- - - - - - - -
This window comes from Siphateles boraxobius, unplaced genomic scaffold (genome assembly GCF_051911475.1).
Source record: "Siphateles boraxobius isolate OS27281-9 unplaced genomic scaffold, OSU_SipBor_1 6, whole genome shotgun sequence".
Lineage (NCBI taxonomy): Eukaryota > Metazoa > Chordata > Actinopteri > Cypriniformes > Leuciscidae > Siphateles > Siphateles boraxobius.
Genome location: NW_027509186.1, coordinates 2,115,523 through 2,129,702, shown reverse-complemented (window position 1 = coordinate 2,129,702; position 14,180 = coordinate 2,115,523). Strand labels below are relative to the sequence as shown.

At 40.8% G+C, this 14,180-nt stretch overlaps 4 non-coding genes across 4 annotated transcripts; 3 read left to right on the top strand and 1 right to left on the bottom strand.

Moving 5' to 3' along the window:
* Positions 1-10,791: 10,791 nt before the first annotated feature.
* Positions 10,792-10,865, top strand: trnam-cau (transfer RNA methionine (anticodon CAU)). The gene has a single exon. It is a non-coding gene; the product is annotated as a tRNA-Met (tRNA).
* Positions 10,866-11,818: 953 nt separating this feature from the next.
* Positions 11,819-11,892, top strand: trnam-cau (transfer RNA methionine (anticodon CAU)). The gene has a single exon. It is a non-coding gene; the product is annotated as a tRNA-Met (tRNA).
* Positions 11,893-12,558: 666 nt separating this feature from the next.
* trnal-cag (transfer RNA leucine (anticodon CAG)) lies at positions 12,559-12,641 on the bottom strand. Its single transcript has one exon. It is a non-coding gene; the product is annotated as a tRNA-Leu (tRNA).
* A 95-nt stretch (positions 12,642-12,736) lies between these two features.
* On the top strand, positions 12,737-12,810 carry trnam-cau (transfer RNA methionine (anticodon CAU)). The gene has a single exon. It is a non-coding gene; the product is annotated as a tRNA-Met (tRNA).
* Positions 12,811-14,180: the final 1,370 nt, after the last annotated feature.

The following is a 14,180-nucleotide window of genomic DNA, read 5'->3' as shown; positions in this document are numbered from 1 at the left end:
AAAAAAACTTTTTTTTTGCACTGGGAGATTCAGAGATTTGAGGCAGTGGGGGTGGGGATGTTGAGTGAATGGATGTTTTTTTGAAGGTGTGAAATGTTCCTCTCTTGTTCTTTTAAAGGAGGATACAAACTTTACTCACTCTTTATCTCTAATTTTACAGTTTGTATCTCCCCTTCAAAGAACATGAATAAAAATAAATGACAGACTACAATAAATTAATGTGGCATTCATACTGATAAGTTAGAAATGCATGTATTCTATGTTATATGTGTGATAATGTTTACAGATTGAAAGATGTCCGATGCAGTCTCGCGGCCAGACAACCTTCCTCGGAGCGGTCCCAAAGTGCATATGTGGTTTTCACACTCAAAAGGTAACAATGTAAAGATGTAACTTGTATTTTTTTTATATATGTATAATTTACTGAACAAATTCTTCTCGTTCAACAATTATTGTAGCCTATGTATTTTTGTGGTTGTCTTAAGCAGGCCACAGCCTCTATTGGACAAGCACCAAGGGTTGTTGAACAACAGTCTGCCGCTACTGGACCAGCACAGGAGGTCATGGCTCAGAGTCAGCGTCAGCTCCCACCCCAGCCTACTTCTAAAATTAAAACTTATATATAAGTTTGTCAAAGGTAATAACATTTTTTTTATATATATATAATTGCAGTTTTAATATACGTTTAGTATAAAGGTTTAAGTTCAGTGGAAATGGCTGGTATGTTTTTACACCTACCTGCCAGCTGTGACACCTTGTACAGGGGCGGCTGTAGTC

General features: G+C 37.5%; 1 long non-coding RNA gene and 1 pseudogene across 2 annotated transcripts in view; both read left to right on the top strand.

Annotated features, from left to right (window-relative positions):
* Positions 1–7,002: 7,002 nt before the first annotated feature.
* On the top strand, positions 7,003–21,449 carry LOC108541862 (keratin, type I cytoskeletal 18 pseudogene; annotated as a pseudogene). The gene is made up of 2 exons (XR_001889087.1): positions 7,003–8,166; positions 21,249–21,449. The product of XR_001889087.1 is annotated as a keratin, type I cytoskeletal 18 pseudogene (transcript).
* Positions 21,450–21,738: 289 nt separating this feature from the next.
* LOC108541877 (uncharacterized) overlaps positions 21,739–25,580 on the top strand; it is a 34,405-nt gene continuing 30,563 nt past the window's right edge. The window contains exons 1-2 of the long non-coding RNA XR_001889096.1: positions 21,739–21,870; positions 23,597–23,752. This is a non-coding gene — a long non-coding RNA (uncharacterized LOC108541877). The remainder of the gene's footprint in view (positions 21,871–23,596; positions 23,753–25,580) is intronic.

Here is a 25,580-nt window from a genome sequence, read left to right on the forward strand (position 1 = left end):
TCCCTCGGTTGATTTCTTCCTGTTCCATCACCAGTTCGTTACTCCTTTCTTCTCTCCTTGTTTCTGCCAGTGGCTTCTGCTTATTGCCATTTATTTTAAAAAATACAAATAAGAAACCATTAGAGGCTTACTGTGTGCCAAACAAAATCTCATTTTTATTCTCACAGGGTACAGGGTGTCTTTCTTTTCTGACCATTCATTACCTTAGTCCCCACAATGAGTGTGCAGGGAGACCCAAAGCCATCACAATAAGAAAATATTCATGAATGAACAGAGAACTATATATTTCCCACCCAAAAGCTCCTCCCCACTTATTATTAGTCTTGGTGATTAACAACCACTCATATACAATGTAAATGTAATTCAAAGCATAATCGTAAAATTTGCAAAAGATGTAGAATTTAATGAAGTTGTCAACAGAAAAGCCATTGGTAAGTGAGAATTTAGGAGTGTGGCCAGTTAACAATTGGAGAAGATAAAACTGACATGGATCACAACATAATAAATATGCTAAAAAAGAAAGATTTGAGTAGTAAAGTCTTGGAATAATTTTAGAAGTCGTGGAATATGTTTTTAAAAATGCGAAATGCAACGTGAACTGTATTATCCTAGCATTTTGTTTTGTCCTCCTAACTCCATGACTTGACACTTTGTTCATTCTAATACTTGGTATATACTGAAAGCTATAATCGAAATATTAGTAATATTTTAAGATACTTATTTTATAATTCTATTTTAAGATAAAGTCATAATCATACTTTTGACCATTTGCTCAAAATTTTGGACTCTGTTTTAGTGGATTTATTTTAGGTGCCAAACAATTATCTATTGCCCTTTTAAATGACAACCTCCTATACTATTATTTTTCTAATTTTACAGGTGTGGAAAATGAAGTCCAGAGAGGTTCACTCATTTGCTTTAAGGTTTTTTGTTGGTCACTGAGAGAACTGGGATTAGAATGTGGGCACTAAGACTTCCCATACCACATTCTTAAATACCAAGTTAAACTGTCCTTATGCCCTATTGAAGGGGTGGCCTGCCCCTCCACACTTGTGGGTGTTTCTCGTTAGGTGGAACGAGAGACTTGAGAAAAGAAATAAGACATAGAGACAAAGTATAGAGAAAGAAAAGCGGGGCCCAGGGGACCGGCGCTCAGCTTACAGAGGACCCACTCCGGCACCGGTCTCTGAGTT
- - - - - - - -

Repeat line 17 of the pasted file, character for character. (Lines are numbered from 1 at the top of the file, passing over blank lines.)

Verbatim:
AAAAAAACTTTTTTTTTGCACTGGGAGATTCAGAGATTTGAGGCAGTGGGGGTGGGGATGTTGAGTGAATGGATGTTTTTTTGAAGGTGTGAAATGTTCCTCTCTTGTTCTTTTAAAGGAGGATACAAACTTTACTCACTCTTTATCTCTAATTTTACAGTTTGTATCTCCCCTTCAAAGAACATGAATAAAAATAAATGACAGACTACAATAAATTAATGTGGCATTCATACTGATAAGTTAGAAATGCATGTATTCTATGTTATATGTGTGATAATGTTTACAGATTGAAAGATGTCCGATGCAGTCTCGCGGCCAGACAACCTTCCTCGGAGCGGTCCCAAAGTGCATATGTGGTTTTCACACTCAAAAGGTAACAATGTAAAGATGTAACTTGTATTTTTTTTATATATGTATAATTTACTGAACAAATTCTTCTCGTTCAACAATTATTGTAGCCTATGTATTTTTGTGGTTGTCTTAAGCAGGCCACAGCCTCTATTGGACAAGCACCAAGGGTTGTTGAACAACAGTCTGCCGCTACTGGACCAGCACAGGAGGTCATGGCTCAGAGTCAGCGTCAGCTCCCACCCCAGCCTACTTCTAAAATTAAAACTTATATATAAGTTTGTCAAAGGTAATAACATTTTTTTTATATATATATAATTGCAGTTTTAATATACGTTTAGTATAAAGGTTTAAGTTCAGTGGAAATGGCTGGTATGTTTTTACACCTACCTGCCAGCTGTGACACCTTGTACAGGGGCGGCTGTAGTC